His main research concerns Biochemistry, Molecular biology, Peptide, Cell biology and Xenopus. His is involved in several facets of Biochemistry study, as is seen by his studies on Lipid metabolism, Gene expression, Northern blot, Transactivation and Peptide transport. His work carried out in the field of Molecular biology brings together such families of science as Proinflammatory cytokine and Signal transduction, Phosphorylation, Receptor tyrosine kinase.
In the field of Peptide, his study on Peptidomimetic, Tripeptide and Oligopeptide overlaps with subjects such as Membrane transport. The Colocalization research he does as part of his general Cell biology study is frequently linked to other disciplines of science, such as Heterologous expression, therefore creating a link between diverse domains of science. In his study, Calcium, Binding domain, Depolarization and Mutant is inextricably linked to Amino acid, which falls within the broad field of Xenopus.
Frank Döring spends much of his time researching Biochemistry, Endocrinology, Internal medicine, Molecular biology and Gene. Frank Döring works mostly in the field of Biochemistry, limiting it down to topics relating to Cell biology and, in certain cases, Neuroscience. The concepts of his Endocrinology study are interwoven with issues in Cohort and Genotype.
He has researched Molecular biology in several fields, including Cell culture, THP1 cell line, Lipopolysaccharide, Promoter and Signal transduction. His Gene expression study combines topics in areas such as Lipid metabolism and Methylation. His research integrates issues of Peptide transport and Transporter in his study of Peptide.
Frank Döring focuses on Caenorhabditis elegans, Biochemistry, Internal medicine, Endocrinology and Genetics. His work deals with themes such as Crawling, Protein subunit, Reproduction, GABAergic and Cell biology, which intersect with Caenorhabditis elegans. He integrates many fields in his works, including Biochemistry and Holocarboxylase synthetase.
His work on Coenzyme Q10, Oxidative stress and Cholesterol as part of general Internal medicine research is often related to Respiratory muscle, thus linking different fields of science. Frank Döring combines subjects such as Signal transduction and Longevity with his study of Endocrinology. As part of one scientific family, Frank Döring deals mainly with the area of Genetics, narrowing it down to issues related to the Bioinformatics, and often Human genetics, Food deprivation and Nutrigenomics.
Endocrinology, Internal medicine, Coenzyme Q10, Caenorhabditis elegans and Ubiquinol are his primary areas of study. Frank Döring has included themes like Receptor and Signal transduction in his Endocrinology study. His Internal medicine research is multidisciplinary, incorporating perspectives in Nuclear receptor and Longevity.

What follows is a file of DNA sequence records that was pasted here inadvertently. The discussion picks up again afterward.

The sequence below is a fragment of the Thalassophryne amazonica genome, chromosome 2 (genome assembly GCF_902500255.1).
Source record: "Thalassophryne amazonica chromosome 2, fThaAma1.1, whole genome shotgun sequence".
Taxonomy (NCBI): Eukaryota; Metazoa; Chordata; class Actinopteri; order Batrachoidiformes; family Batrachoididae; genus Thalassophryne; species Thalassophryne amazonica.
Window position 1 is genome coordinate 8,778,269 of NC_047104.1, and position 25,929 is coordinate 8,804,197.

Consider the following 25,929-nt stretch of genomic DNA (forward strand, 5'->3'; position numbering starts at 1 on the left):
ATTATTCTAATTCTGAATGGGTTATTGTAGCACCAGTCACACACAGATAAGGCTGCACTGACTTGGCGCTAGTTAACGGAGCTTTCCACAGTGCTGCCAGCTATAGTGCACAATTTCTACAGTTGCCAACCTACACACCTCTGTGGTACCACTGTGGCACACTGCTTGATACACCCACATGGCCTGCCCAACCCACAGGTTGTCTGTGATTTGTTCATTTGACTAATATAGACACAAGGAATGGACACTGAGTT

The study incorporates disciplines such as Wild type, Organelle, Cell biology and Metabolism in addition to Caenorhabditis elegans. To a larger extent, Frank Döring studies Biochemistry with the aim of understanding Metabolism. His research in Biochemistry intersects with topics in Muscle tissue and Extraction.
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Mitogen activated protein (MAP) kinase transforms tau protein into an Alzheimer-like state.
G Drewes;B Lichtenberg-Kraag;F Döring;E M Mandelkow.
The EMBO Journal (1992)
Delta-aminolevulinic acid transport by intestinal and renal peptide transporters and its physiological and clinical implications.
F Döring;J Walter;J Will;M Föcking.
Journal of Clinical Investigation (1998)
Erythrocyte membrane phospholipid fatty acids, desaturase activity, and dietary fatty acids in relation to risk of type 2 diabetes in the European Prospective Investigation into Cancer and Nutrition (EPIC)–Potsdam Study
Janine Kröger;Vera Zietemann;Cornelia Enzenbach;Cornelia Weikert.
The American Journal of Clinical Nutrition (2011)
Functions of coenzyme Q10 in inflammation and gene expression.
Constance Schmelzer;Inka Lindner;Gerald Rimbach;Petra Niklowitz.
Effect of quercetin and its metabolites isorhamnetin and quercetin-3-glucuronide on inflammatory gene expression: role of miR-155.
Christine Boesch-Saadatmandi;Agnieszka Loboda;Anika E. Wagner;Anna Stachurska.
Journal of Nutritional Biochemistry (2011)
Two GTPase isoforms, Ypt31p and Ypt32p, are essential for Golgi function in yeast.
M. Benli;F. Döring;D. G. Robinson;X. Yang.
The EMBO Journal (1996)
Coenzyme Q10 affects expression of genes involved in cell signalling, metabolism and transport in human CaCo-2 cells.
David A. Groneberg;Birgit Kindermann;Martin Althammer;Maja Klapper.
The International Journal of Biochemistry & Cell Biology (2005)
Minimal Molecular Determinants of Substrates for Recognition by the Intestinal Peptide Transporter
Frank Döring;Jutta Will;Salah Amasheh;Wolfgang Clauss.
Journal of Biological Chemistry (1998)
The Epithelial Inward Rectifier Channel Kir7.1 Displays Unusual K+ Permeation Properties
Frank Döring;Christian Derst;Erhard Wischmeyer;Christine Karschin.
The Journal of Neuroscience (1998)
Ascorbic acid partly antagonizes resveratrol mediated heme oxygenase-1 but not paraoxonase-1 induction in cultured hepatocytes - role of the redox-regulated transcription factor Nrf2
Anika E Wagner;Christine Boesch-Saadatmandi;Dorothea Breckwoldt;Charlotte Schrader.
BMC Complementary and Alternative Medicine (2011)
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